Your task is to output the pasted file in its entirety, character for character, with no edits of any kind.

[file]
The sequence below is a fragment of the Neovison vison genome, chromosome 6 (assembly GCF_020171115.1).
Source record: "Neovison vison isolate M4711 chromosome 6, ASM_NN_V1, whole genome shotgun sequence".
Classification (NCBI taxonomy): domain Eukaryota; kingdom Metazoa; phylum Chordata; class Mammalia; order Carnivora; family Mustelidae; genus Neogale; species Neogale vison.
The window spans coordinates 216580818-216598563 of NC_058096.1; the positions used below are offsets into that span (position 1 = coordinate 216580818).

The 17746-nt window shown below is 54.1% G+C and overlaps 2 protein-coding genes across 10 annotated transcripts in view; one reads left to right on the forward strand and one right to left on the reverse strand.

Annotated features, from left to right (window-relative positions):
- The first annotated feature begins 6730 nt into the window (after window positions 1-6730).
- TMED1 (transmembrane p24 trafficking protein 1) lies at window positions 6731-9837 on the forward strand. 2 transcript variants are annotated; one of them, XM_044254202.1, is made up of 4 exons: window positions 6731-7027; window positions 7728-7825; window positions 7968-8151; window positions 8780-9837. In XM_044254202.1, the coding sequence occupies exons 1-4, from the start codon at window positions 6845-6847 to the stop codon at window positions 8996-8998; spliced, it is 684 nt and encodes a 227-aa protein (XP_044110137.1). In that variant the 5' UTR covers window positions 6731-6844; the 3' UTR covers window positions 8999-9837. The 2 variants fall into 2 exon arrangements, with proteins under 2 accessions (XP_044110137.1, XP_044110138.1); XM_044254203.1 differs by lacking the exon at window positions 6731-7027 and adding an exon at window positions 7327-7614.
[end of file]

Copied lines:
The sequence below is a fragment of the Neovison vison genome, chromosome 6 (assembly GCF_020171115.1).
Source record: "Neovison vison isolate M4711 chromosome 6, ASM_NN_V1, whole genome shotgun sequence".
Classification (NCBI taxonomy): domain Eukaryota; kingdom Metazoa; phylum Chordata; class Mammalia; order Carnivora; family Mustelidae; genus Neogale; species Neogale vison.
The window spans coordinates 216580818-216598563 of NC_058096.1; the positions used below are offsets into that span (position 1 = coordinate 216580818).

The 17746-nt window shown below is 54.1% G+C and overlaps 2 protein-coding genes across 10 annotated transcripts in view; one reads left to right on the forward strand and one right to left on the reverse strand.

Annotated features, from left to right (window-relative positions):
- The first annotated feature begins 6730 nt into the window (after window positions 1-6730).
- TMED1 (transmembrane p24 trafficking protein 1) lies at window positions 6731-9837 on the forward strand. 2 transcript variants are annotated; one of them, XM_044254202.1, is made up of 4 exons: window positions 6731-7027; window positions 7728-7825; window positions 7968-8151; window positions 8780-9837. In XM_044254202.1, the coding sequence occupies exons 1-4, from the start codon at window positions 6845-6847 to the stop codon at window positions 8996-8998; spliced, it is 684 nt and encodes a 227-aa protein (XP_044110137.1). In that variant the 5' UTR covers window positions 6731-6844; the 3' UTR covers window positions 8999-9837. The 2 variants fall into 2 exon arrangements, with proteins under 2 accessions (XP_044110137.1, XP_044110138.1); XM_044254203.1 differs by lacking the exon at window positions 6731-7027 and adding an exon at window positions 7327-7614.